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What Happens To An Estate Plan In The Wake Of Divorce?

From the division of assets and property to child custody and parenting time, there are numerous issues that must be contemplated, negotiated and decided upon during the divorce process. While state law mandates that important financial and custody issues like these be settled prior to a final judgment of divorce being entered, those related to estate planning may go unaddressed.

If you’ve taken the time to draft a will or designate a power of attorney, you understand the importance of having these documents. However, like many people, you may fail to revisit and make amendments to key estate planning documents when circumstances change. Unfortunately, in the wake of a divorce, the financial and personal consequences of failing to update an estate plan can be significant and adversely affect you and your loved ones for many years to come.  

Divorce: 4 Estate Planning Documents To Update

  1.  A Will – The beneficiaries and contents of a will should be changed after a divorce to remove an ex-spouse and omit or add directives related to property that was lost or won in a settlement. If you don’t update your will, many of its directives may be unenforceable.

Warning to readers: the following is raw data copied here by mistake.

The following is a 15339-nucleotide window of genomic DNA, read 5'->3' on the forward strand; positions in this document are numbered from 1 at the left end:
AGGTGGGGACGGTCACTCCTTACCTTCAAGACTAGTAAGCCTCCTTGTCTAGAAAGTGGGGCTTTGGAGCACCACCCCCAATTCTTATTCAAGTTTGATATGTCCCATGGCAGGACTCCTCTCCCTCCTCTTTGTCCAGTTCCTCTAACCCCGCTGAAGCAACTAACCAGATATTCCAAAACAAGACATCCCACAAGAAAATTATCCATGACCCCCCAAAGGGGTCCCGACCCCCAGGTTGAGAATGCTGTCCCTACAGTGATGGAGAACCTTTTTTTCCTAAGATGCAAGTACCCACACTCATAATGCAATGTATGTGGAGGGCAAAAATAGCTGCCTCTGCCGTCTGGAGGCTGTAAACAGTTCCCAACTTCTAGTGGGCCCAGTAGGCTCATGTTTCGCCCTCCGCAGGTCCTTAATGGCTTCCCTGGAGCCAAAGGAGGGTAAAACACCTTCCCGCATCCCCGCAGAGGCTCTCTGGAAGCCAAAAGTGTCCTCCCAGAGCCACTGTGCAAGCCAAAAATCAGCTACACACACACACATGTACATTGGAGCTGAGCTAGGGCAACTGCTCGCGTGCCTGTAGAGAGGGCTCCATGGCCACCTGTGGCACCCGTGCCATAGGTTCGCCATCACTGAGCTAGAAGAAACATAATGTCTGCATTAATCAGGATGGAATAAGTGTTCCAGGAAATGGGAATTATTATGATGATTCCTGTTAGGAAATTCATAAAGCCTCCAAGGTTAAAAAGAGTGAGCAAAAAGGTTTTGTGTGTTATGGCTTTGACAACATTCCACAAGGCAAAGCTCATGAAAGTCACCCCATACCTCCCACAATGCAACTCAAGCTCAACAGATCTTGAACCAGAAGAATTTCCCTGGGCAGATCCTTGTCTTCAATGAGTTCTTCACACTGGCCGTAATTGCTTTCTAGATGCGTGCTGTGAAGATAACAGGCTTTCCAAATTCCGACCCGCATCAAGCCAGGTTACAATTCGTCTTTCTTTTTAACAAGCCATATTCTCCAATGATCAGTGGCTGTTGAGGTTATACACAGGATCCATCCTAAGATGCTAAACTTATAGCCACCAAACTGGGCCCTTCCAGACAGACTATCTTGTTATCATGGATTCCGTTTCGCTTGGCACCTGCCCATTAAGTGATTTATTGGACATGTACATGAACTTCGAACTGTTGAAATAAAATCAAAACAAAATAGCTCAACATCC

2. Advance Directive For Healthcare – Failing to update an advance directive for healthcare means that, in the event that you become incapacitated, an ex-spouse will be privy to your personal health care information and able to make related decisions on your behalf.
  3. Power Of Attorney – If you become incapacitated and are unable to manage your finances and make important decisions, a power of attorney will step in to assume those responsibilities. If an ex-spouse is still listed as your power of attorney, there may be serious financial and other consequences.
  4. Beneficiary Designations – Trusts, retirement accounts and life insurance policies all require that you name a beneficiary and, upon your death, assets held in these accounts pass directly to a beneficiary. If you previously designated an ex-spouse as a beneficiary and fail to change your designation, even though you are legally divorced, your ex will receive the related assets.  

Given the numerous and significant matters that must be sorted out both during and after a divorce, it’s no wonder that updating estate planning documents often falls to the bottom or completely off of a to-do list. However, as referenced in the list above, failing to address estate planning changes in the wake of a divorce can have significant implications for you, your children and a new spouse.

If you are going through a divorce, it’s important to speak with your attorney about your current estate plan. An attorney can assess your situation and provide information and guidance about how to protect your interests.  

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